Housekeeper’s Diary

By Alison April 8, 2024 7 Comments 6 Min Read

The weather no more knows what it is doing, than I do. One minute blowing a hoolie. The next hammering rain. And now a sort of deep nothingness. No weather at all. Neither warm, nor cold. Neither dry nor wet. A stagnant Spring. As if she does not know which way to go. Cannot identify what she should be, and so instead, like Picasso’s quote about God, she goes on trying other things.

This morning I walked the hill I walk when I too am a stagnant Spring, treading water between one place and another. Not knowing which way to go. It was for the sake of channelling energy, after two horribly late (but gloriously fun!) nights watching Wrestlemania with Finn, exhausted by standing screaming at the TV in the small hours, but certain that this is what he needed from me right now. That this, doing something he loves, together, matters as an anchor in the midst of so very much change. Because there we were, me and my boy squashed up together on the sofa, both so invested in the moment, that in the midst of it he turned to me, and said “I have literally never been happier than I am right now”.

(I love him more than I will ever be capable of putting in to words).

I am tired today. But sometimes we have to grab life by both hands don’t we? Say phooey to doing what’s wise or sensible, comfortable or “right” and instead do what body and soul tells us will feed us, for it is only when we grab life with both hands, when we choose joy and awe, wonder and happy exhaustion, instead of being cautious, or dull, scared or self-limiting that we really feel alive. And oh, how we need to feel alive! How we owe it to those we have lost, or are losing to chase our own version of bliss.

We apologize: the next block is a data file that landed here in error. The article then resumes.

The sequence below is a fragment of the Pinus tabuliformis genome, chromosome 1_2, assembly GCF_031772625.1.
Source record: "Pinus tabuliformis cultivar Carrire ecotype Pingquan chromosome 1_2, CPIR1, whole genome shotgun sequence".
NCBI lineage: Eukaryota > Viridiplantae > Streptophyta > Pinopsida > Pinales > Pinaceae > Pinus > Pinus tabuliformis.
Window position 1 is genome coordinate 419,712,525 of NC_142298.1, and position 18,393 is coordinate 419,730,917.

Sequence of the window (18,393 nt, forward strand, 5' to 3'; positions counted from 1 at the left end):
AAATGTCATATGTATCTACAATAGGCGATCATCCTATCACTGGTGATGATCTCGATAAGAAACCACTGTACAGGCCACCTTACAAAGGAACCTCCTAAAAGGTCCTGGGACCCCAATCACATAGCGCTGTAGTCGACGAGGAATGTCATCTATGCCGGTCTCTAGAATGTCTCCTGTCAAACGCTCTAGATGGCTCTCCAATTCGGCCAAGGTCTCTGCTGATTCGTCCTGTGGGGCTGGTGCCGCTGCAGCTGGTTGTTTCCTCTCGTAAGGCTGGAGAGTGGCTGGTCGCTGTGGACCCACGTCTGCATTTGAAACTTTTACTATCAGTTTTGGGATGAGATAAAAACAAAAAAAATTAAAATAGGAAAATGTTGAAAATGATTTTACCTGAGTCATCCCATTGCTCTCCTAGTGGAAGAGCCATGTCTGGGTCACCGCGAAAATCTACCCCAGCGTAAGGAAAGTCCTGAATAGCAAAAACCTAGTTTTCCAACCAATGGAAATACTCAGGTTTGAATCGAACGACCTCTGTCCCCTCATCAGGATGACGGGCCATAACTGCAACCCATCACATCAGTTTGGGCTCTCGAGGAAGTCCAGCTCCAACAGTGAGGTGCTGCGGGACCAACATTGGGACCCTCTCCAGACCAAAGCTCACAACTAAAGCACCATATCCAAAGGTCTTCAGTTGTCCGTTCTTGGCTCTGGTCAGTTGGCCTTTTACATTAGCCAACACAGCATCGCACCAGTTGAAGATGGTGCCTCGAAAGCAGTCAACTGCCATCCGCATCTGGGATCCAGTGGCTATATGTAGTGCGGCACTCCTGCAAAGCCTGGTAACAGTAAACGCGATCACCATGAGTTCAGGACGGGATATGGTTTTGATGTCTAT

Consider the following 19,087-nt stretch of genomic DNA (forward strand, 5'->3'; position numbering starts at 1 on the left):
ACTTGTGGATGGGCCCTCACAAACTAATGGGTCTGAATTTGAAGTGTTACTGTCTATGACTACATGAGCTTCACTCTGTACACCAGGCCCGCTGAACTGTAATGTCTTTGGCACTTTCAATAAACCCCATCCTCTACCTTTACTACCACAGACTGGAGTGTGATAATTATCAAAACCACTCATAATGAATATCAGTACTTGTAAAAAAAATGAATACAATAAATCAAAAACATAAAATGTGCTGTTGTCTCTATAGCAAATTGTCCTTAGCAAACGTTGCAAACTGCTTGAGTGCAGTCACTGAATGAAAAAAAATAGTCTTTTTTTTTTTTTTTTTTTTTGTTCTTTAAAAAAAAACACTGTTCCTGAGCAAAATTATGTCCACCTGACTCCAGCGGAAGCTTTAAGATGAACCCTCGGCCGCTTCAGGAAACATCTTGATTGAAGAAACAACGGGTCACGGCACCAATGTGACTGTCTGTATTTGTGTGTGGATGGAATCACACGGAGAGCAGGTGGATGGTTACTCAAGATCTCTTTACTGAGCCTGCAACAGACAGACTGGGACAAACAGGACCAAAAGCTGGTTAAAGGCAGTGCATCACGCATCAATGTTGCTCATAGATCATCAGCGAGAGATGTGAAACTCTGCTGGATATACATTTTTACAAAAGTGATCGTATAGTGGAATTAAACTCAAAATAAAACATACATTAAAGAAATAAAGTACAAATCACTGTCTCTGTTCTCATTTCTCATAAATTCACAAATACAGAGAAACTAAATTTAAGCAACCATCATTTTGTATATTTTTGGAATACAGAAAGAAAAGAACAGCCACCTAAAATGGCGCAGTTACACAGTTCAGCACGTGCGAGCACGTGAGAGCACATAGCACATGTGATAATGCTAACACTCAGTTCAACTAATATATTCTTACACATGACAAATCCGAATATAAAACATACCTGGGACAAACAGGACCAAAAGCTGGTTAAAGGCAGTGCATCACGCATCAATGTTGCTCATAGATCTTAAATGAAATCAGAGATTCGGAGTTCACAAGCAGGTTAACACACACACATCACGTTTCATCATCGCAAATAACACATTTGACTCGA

And that means that sometimes we have to do hard things. On Saturday Finley told me that he has signed up to jump out of an aeroplane. And I looked at him in absolute horror and summoned all the nopes I could muster. And he looked right back at me and laughed, this astonishing man, (for he is a man now) and said it will be ok Mum. This gorgeous boy-man, once overwhelmed by almost everything wants to jump out of an aeroplane to prove to himself that he can do hard things, and I sat looking at him with his perfect beard and silly man-bun and found myself crying, huge big sobs as I said, yes, yes, you absolutely must do it baby! It will be amazing and terrifying and wonderful and I said it all with the tears dripping and we laughed at me because I make no sense at all, and he hugged his silly mum to his chest and made her an excellent cup of tea and I listened to him talking his way through all the grown-up things that he is dealing with now, and it struck me that I have raised someone beautiful and brave and true because he scares himself everyday and he rages sometimes because life in his head is complicated, but he always, always does the right thing even when it hurts, even when he knows that he might in the process temporarily hurt others. He acts for himself and I find that astonishing.

But the aeroplane opened the floodgates and the tears have been falling in quite the silliest of fashion ever since. It sounds all kinds of daft, but wrestling makes me cry, for it is nothing if not a constant examination of toxic masculinity and in so many ways it has, along with Doctor Who, taught my boy what a good man is: what separates a boy from a man, how to be, how to value and respect those you love, (even when you can’t love them anymore), how not to shy away from the conversations that matter, and how to know the difference between being nice and being kind and understanding why that difference is absolutely everything. So I cried when one wrestler dashed into the crowd to kiss his wife and I sobbed when another “finished his story” in a blaze of glory, and it doesn’t matter whether naysayers have to take a moment to remind us that wrestling isn’t real, for that is irrelevant, when what really counts is that each and every week, grown men are showing little boys that difference between being a “face” and a “heel” is love, honour, family, commitment and respect in a way they can relate to; and in a manner that simply does not exist within any other sporting arena.